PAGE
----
Malnutrition in Akobo County
Extract from Nutrition Survey Report:
A nutrition survey of young children was carried out by Medair (see http://www.medair.org) and Save the Children in Southern Sudan (SCiSS) (see http://savethechildren.org.uk) in February 2010 (the mid-dry season) in Bilkey and Nyandit Payams, Akobo County. This was in response to a previous evaluation of the nutrition situation in Akobo town in January 2010. This had found that lack of rain had led to a high level of food insecurity, and increasing levels of malnutrition. The objectives of the survey were:
- To quantify the nutritional status of young children
- To determine the underlying causes of malnutrition
- To estimate the retrospective crude and under 5 mortality rates
- To estimate the coverage of measles vaccination
- To collect baseline information needed to make informed recommendations for future programming and possible interventions in the area.
Anthropometric data were analysed for 840 children aged 6 – 59 months (30 clusters of 28 children). Mortality data was based on a sample of 2562. 10 focus groups were held.
There were high rates of acute malnutrition (Global Acute Malnutrition = 45.7% using weight-for-height z score and 27% using mid-arm-circumference); crude mortality rate (total deaths/10,000 people/day) was 0.43 and under 5 mortality rate (deaths of under-5 year olds/10,000 under five year old children/day) was 1.19. Child health indicators were poor, with a high percentage of morbidity (particularly diarrhoea) combined with low measles and vitamin A coverage.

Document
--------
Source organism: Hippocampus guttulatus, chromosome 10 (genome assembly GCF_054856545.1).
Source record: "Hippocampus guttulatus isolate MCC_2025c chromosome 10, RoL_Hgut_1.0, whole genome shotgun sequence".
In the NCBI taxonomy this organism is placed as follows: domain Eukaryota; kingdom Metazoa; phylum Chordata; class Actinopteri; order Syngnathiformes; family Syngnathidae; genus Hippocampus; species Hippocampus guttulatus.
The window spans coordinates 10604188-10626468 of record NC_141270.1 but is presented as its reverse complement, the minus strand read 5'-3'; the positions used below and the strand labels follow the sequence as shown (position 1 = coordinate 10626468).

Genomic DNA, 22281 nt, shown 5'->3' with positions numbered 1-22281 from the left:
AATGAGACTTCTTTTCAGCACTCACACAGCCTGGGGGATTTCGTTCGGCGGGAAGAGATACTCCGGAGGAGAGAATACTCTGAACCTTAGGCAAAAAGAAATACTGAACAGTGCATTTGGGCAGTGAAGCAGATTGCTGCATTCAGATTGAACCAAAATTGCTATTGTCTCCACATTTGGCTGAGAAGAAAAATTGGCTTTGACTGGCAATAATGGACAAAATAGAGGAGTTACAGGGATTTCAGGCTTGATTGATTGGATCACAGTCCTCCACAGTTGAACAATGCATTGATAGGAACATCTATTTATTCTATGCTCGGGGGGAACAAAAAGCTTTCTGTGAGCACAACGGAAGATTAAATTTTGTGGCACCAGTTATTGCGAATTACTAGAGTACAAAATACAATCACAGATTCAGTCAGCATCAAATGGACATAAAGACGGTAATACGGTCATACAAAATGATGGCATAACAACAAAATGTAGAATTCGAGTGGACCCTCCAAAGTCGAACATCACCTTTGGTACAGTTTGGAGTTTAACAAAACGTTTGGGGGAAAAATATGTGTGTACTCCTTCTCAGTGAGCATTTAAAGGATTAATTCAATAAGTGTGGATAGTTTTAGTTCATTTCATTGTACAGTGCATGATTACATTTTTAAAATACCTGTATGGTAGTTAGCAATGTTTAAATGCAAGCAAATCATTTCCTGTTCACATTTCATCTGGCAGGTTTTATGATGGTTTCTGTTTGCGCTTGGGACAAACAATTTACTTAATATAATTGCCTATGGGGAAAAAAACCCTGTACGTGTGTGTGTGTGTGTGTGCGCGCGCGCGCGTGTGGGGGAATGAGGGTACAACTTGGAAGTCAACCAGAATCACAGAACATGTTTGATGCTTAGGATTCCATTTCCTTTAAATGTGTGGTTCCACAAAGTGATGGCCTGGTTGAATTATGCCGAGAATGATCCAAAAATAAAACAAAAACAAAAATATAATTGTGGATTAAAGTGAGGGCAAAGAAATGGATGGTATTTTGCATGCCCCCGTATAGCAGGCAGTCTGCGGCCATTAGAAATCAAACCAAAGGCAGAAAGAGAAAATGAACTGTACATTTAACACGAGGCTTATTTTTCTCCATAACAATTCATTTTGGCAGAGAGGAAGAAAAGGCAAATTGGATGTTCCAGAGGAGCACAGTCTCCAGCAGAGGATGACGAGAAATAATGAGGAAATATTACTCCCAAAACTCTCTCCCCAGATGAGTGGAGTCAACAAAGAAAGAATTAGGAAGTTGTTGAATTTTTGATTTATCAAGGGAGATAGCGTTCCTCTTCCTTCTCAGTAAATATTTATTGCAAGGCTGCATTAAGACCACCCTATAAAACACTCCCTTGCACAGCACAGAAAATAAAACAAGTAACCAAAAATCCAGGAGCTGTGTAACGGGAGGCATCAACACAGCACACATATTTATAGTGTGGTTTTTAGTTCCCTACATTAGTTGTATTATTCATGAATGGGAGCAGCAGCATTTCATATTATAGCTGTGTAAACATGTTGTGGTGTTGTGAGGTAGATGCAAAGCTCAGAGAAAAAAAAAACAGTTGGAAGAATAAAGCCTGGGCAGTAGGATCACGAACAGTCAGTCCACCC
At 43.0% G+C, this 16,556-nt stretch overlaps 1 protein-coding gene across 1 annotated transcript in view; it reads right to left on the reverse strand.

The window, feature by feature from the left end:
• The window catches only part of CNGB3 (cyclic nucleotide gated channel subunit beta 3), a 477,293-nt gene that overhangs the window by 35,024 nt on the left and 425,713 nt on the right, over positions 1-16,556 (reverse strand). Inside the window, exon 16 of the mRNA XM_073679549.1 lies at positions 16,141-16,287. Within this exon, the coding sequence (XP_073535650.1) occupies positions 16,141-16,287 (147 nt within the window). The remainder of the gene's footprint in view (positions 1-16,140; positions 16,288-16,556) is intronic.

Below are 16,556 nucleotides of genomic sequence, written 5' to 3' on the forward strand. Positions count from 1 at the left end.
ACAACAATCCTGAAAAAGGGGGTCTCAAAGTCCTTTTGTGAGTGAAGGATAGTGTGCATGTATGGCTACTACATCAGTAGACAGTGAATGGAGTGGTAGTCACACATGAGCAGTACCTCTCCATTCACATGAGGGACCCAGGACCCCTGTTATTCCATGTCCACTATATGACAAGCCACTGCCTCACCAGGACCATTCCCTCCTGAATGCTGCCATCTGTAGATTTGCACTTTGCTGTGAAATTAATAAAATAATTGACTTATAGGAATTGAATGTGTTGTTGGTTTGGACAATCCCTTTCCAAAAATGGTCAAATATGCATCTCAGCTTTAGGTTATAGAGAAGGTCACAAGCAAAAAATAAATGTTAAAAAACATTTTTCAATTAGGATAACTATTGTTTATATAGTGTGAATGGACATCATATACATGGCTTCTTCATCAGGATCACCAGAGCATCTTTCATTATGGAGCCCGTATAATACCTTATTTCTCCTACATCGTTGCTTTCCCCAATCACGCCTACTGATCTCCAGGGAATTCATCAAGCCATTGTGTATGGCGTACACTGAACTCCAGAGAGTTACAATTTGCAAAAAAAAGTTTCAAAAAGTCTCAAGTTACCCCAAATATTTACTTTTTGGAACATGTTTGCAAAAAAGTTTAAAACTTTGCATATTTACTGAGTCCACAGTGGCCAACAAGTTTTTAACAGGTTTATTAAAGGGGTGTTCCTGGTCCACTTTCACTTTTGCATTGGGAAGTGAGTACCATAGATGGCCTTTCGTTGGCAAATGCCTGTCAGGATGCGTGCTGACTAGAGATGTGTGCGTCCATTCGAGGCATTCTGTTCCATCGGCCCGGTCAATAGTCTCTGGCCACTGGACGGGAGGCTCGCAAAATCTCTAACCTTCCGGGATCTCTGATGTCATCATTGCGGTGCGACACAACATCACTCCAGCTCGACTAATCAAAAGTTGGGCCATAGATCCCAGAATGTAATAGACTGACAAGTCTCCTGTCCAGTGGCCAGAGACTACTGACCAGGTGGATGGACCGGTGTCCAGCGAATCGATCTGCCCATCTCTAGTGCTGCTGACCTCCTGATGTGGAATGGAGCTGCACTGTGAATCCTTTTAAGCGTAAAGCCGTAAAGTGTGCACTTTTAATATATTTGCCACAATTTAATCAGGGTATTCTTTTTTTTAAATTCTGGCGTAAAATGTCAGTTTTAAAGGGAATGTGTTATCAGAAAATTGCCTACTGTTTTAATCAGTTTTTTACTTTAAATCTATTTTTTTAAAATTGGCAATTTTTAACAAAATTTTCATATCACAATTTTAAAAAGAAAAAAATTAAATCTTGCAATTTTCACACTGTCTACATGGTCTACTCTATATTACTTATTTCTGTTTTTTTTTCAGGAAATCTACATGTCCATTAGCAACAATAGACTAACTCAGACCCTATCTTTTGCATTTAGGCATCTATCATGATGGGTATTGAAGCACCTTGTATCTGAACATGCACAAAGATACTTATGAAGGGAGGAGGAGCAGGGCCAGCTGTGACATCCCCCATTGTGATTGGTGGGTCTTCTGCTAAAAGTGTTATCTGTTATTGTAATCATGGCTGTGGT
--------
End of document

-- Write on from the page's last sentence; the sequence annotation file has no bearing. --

The rates of global acute malnutrition are above the WHO crisis level but death rates are below WHO emergency levels. Reasons for this finding may be that the feeding programme started in 2009 was enough to prevent some deaths, or that the more vulnerable died during the tribal attacks of 2009.
The nutrition programme at Akobo hospital is filled beyond capacity and the food security outlook is poor. Therefore it is recommended that:
- There are general food distributions to the entire population until the next crops are harvested – and close monitoring to ensure that a full ration is received by the intended beneficiaries and that the vulnerable receive their share.
- Supplemental feeding programme is restarted. The programme should be accessible to the population, which live outside Akobo town and should be available to families that may return to Nyandit.
Thanks to SCiSS and Medair for allowing us to publish this summary.